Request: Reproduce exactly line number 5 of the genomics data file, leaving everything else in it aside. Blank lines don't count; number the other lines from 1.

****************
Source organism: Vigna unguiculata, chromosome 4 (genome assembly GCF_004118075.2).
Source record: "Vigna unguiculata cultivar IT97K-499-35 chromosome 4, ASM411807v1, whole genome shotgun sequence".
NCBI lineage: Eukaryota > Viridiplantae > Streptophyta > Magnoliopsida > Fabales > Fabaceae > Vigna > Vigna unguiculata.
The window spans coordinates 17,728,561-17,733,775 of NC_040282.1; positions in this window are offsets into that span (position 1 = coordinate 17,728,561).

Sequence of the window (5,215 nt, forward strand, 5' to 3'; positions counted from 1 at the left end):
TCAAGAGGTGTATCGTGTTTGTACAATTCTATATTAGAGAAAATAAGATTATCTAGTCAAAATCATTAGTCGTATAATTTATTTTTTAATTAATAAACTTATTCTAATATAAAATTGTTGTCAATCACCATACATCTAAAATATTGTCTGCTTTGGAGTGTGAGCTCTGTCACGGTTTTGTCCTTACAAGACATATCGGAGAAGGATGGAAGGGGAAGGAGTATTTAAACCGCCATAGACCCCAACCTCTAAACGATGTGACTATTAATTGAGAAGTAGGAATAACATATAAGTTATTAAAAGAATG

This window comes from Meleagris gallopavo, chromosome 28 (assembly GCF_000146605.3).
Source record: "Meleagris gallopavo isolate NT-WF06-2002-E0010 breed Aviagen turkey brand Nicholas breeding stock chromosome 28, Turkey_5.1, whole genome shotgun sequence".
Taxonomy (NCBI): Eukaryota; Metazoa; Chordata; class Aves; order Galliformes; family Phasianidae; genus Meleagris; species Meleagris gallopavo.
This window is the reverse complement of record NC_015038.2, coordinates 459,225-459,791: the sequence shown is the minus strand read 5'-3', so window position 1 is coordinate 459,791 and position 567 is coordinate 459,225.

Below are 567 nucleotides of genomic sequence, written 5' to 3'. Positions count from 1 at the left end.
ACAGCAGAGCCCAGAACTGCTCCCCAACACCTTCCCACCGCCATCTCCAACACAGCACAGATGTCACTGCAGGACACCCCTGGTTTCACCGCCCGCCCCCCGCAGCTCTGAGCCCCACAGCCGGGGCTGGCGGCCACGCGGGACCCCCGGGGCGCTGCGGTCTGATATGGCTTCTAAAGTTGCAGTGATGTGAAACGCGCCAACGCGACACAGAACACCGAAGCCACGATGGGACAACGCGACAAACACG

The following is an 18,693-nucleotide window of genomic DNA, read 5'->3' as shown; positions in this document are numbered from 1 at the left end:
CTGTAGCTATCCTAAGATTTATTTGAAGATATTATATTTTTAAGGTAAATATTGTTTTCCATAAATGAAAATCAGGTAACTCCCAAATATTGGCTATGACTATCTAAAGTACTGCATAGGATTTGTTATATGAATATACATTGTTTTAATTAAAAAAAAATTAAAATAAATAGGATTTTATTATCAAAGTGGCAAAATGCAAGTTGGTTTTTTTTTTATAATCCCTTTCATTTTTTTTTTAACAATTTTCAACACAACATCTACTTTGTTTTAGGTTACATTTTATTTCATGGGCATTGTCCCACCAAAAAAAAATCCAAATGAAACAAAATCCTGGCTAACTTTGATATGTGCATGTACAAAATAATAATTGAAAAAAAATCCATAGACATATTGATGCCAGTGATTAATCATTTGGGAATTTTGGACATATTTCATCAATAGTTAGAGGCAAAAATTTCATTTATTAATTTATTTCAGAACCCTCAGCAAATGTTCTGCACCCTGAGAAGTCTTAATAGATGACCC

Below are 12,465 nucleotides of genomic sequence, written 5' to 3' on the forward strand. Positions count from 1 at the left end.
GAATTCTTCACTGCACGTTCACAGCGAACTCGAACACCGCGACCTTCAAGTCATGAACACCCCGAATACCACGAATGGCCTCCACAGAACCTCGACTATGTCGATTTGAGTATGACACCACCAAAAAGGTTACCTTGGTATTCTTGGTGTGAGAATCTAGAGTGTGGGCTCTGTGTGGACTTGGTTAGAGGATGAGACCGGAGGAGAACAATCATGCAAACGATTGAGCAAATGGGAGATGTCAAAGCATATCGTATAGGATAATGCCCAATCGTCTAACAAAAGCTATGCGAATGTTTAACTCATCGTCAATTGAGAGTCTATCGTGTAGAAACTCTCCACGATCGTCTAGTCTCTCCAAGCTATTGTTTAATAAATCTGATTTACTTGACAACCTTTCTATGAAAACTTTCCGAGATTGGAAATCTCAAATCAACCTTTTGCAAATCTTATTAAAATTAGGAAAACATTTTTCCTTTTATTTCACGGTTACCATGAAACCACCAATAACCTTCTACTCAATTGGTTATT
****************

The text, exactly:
Sequence of the window (5,215 nt, forward strand, 5' to 3'; positions counted from 1 at the left end):